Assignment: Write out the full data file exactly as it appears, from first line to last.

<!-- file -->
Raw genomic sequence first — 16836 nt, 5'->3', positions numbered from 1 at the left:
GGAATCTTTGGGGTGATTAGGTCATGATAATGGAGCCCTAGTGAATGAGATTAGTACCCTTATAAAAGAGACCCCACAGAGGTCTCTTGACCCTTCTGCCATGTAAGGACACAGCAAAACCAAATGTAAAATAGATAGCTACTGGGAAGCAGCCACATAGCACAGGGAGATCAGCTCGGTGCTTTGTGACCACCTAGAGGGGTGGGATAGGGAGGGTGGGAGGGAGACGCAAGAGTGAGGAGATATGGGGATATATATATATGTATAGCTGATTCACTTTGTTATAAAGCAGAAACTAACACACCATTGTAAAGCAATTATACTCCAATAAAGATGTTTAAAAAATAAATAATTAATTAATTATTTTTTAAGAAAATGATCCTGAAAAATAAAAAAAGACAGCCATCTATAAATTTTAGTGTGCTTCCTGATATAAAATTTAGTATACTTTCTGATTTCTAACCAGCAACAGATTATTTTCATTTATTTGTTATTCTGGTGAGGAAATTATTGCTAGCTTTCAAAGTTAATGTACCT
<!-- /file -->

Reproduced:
Raw genomic sequence first — 16836 nt, 5'->3', positions numbered from 1 at the left:
GGAATCTTTGGGGTGATTAGGTCATGATAATGGAGCCCTAGTGAATGAGATTAGTACCCTTATAAAAGAGACCCCACAGAGGTCTCTTGACCCTTCTGCCATGTAAGGACACAGCAAAACCAAATGTAAAATAGATAGCTACTGGGAAGCAGCCACATAGCACAGGGAGATCAGCTCGGTGCTTTGTGACCACCTAGAGGGGTGGGATAGGGAGGGTGGGAGGGAGACGCAAGAGTGAGGAGATATGGGGATATATATATATGTATAGCTGATTCACTTTGTTATAAAGCAGAAACTAACACACCATTGTAAAGCAATTATACTCCAATAAAGATGTTTAAAAAATAAATAATTAATTAATTATTTTTTAAGAAAATGATCCTGAAAAATAAAAAAAGACAGCCATCTATAAATTTTAGTGTGCTTCCTGATATAAAATTTAGTATACTTTCTGATTTCTAACCAGCAACAGATTATTTTCATTTATTTGTTATTCTGGTGAGGAAATTATTGCTAGCTTTCAAAGTTAATGTACCT